Previously, researchers have tested mRNA vaccines on humans for rabies, influenza, cytomegalovirus, and Zika.
COVID-19 mRNA vaccines instruct our cells to produce a viral protein. During this process, the immune system recognizes the protein as foreign and produces antibodies. These antibodies protect the human body against viruses or infections. Therefore, the vaccines train the immune system to fight individual viruses or pathogens by recognizing and responding to them. If and when a person is exposed to the actual virus, the antibodies can quickly identify it and fight it off.
Before developing the COVID-19 mRNA vaccine, a few pharmaceuticals, including Moderna, attempted to produce an mRNA rabies and flu vaccine. MedPage Today reported that in 2017, CureVac, a German biopharmaceutical, performed a phase I trial of its rabies mRNA vaccine and published it in The Lancet. Additionally, in 2019, Moderna published phase I results of two mRNA vaccines against the flu. However, neither of the two vaccines showed path-breaking results to fight rabies or flu.
Oligonucleotide Therapeutics revealed that "the urgency created by COVID-19" was one reason why the COVID-19 mRNA vaccine was successful in producing impressive clinical trial results. As a result, the pharmaceutical companies decided to put all of their manufacturing capabilities into building a successful COVID-19 vaccine.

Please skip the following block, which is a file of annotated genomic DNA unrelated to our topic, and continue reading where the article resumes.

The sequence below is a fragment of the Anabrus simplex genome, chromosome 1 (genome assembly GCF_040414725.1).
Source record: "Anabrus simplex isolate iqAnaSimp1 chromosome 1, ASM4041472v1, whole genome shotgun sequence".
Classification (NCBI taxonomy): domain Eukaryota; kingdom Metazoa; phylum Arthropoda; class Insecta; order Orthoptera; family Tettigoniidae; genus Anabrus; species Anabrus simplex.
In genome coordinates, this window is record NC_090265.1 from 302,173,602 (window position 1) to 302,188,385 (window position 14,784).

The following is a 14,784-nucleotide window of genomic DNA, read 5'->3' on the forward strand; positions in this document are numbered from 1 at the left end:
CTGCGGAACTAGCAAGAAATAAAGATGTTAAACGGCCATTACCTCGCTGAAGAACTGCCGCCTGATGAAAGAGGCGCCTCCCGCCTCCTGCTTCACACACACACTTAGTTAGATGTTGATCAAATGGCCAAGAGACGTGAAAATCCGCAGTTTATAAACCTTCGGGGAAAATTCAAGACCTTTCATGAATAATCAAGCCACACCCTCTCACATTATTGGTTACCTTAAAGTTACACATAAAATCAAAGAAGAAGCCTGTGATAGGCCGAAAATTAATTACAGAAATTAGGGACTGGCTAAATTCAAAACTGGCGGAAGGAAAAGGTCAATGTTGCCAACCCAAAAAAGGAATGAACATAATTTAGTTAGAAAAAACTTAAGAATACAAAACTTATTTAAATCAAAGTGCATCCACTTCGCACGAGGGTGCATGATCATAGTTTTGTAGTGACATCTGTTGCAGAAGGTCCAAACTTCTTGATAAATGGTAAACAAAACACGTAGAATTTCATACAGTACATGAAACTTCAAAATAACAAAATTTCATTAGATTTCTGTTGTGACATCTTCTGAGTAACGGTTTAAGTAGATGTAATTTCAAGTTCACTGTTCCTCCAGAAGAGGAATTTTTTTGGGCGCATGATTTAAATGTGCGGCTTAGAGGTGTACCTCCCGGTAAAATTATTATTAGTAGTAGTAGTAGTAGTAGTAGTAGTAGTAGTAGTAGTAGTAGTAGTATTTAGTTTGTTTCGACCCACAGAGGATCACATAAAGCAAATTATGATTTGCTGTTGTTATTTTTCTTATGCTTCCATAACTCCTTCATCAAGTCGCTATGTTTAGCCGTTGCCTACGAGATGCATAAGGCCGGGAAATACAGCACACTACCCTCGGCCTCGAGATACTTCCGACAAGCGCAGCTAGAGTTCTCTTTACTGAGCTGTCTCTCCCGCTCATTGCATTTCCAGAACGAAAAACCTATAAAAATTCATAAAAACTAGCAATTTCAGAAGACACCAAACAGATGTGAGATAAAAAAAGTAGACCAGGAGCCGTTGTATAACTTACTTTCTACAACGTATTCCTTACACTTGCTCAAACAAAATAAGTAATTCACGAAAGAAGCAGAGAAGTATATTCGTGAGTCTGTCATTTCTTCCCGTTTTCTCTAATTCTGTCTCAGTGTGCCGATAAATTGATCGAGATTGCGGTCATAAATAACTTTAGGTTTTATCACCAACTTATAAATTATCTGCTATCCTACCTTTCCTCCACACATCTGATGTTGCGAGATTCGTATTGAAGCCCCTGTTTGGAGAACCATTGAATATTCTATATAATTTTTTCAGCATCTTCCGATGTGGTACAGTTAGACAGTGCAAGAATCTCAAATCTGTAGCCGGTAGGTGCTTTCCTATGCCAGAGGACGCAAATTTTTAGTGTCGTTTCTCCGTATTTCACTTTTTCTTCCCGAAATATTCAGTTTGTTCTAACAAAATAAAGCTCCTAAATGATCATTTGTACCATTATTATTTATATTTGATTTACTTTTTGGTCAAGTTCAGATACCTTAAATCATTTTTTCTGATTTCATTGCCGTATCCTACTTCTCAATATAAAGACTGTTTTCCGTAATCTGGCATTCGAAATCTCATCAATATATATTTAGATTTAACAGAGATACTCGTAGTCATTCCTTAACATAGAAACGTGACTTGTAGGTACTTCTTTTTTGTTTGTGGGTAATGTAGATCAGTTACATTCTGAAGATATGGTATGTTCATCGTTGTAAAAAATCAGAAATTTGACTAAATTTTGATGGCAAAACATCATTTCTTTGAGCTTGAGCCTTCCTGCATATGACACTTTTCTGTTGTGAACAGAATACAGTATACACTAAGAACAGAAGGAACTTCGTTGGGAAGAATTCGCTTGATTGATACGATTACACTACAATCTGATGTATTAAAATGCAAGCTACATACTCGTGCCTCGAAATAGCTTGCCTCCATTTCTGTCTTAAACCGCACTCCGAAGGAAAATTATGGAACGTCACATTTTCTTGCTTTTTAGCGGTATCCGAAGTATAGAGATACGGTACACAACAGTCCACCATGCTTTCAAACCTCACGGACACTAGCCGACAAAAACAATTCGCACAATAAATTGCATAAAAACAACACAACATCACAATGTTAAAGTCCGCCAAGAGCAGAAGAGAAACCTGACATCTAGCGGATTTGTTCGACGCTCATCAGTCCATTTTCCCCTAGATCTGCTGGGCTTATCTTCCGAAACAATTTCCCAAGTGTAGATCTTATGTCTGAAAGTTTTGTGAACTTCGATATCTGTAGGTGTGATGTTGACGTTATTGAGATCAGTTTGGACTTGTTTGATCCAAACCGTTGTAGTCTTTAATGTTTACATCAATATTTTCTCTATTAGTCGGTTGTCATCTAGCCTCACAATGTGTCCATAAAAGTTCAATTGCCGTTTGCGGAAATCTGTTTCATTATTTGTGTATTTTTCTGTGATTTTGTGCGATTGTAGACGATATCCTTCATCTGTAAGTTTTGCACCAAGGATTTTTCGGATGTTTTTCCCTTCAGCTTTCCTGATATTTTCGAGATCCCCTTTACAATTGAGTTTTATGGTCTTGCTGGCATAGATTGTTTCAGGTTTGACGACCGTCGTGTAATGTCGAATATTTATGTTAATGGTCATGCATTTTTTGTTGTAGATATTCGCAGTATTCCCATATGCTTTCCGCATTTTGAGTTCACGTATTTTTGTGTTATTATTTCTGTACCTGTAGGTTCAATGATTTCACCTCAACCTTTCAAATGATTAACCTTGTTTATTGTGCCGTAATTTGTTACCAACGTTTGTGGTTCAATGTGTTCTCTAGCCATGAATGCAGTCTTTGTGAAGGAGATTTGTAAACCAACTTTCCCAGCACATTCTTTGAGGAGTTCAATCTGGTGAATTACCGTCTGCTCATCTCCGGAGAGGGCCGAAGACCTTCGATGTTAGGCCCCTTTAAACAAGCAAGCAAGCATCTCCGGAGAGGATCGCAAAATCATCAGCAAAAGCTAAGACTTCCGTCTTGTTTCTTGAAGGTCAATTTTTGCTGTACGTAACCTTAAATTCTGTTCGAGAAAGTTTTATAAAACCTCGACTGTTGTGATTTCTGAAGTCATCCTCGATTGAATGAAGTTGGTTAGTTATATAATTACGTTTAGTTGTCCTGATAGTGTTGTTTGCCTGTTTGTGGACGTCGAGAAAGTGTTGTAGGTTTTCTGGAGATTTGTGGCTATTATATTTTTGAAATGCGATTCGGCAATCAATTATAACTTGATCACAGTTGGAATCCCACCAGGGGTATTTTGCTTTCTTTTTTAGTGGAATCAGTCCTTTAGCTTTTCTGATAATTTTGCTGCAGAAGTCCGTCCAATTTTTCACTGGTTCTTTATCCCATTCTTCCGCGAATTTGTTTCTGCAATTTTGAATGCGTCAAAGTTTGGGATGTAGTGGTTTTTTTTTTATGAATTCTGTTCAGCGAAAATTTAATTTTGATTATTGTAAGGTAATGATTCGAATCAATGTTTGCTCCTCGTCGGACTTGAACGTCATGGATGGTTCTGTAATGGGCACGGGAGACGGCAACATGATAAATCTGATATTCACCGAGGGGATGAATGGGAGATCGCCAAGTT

There has been some misinformation regarding the safety of mRNA vaccines. However, the CDC's website explicitly states that the COVID-19 vaccines, including mRNA vaccines, are "safe and effective."
Several countries, including the U.S, U.K, Germany and France, are providing mRNA vaccines. Currently, there are two mRNA vaccines in use, including Pfizer-BioNTech and Moderna. As of June 28, 2021, more than two billion COVID-19 doses have been administered globally.
The COVID-19 pandemic has given rise to a lot of potentially dangerous misinformation. For reliable advice on COVID-19, including symptoms, prevention, and available treatment, please refer to the World Health Organization or your national healthcare authority.